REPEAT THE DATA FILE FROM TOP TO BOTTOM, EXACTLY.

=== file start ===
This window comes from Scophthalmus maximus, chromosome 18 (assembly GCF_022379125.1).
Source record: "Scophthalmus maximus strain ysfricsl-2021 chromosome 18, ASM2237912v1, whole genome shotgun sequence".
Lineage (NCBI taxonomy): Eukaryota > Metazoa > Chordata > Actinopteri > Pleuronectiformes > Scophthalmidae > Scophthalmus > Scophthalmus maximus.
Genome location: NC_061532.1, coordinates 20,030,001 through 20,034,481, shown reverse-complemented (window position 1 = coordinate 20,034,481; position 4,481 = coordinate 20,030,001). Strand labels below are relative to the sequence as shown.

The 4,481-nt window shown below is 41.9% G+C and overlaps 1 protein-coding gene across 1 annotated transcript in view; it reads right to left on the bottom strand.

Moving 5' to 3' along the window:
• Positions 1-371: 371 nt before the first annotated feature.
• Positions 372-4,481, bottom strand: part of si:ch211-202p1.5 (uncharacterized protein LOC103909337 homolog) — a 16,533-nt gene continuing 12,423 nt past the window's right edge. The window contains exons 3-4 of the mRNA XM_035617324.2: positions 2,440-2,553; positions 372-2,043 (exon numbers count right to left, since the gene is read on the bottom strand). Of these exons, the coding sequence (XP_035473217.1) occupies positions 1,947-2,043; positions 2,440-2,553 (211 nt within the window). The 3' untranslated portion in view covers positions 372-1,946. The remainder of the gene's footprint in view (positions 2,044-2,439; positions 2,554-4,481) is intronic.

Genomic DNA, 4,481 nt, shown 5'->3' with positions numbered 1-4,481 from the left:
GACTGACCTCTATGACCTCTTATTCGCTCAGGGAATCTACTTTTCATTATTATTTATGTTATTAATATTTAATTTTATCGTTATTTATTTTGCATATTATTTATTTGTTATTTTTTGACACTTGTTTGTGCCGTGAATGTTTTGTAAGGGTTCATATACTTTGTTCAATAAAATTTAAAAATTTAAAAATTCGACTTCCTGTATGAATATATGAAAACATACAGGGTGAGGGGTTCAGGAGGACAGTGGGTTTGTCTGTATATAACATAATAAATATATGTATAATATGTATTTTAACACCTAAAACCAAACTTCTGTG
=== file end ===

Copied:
This window comes from Scophthalmus maximus, chromosome 18 (assembly GCF_022379125.1).
Source record: "Scophthalmus maximus strain ysfricsl-2021 chromosome 18, ASM2237912v1, whole genome shotgun sequence".
Lineage (NCBI taxonomy): Eukaryota > Metazoa > Chordata > Actinopteri > Pleuronectiformes > Scophthalmidae > Scophthalmus > Scophthalmus maximus.
Genome location: NC_061532.1, coordinates 20,030,001 through 20,034,481, shown reverse-complemented (window position 1 = coordinate 20,034,481; position 4,481 = coordinate 20,030,001). Strand labels below are relative to the sequence as shown.

The 4,481-nt window shown below is 41.9% G+C and overlaps 1 protein-coding gene across 1 annotated transcript in view; it reads right to left on the bottom strand.

Moving 5' to 3' along the window:
• Positions 1-371: 371 nt before the first annotated feature.
• Positions 372-4,481, bottom strand: part of si:ch211-202p1.5 (uncharacterized protein LOC103909337 homolog) — a 16,533-nt gene continuing 12,423 nt past the window's right edge. The window contains exons 3-4 of the mRNA XM_035617324.2: positions 2,440-2,553; positions 372-2,043 (exon numbers count right to left, since the gene is read on the bottom strand). Of these exons, the coding sequence (XP_035473217.1) occupies positions 1,947-2,043; positions 2,440-2,553 (211 nt within the window). The 3' untranslated portion in view covers positions 372-1,946. The remainder of the gene's footprint in view (positions 2,044-2,439; positions 2,554-4,481) is intronic.

Genomic DNA, 4,481 nt, shown 5'->3' with positions numbered 1-4,481 from the left:
GACTGACCTCTATGACCTCTTATTCGCTCAGGGAATCTACTTTTCATTATTATTTATGTTATTAATATTTAATTTTATCGTTATTTATTTTGCATATTATTTATTTGTTATTTTTTGACACTTGTTTGTGCCGTGAATGTTTTGTAAGGGTTCATATACTTTGTTCAATAAAATTTAAAAATTTAAAAATTCGACTTCCTGTATGAATATATGAAAACATACAGGGTGAGGGGTTCAGGAGGACAGTGGGTTTGTCTGTATATAACATAATAAATATATGTATAATATGTATTTTAACACCTAAAACCAAACTTCTGTG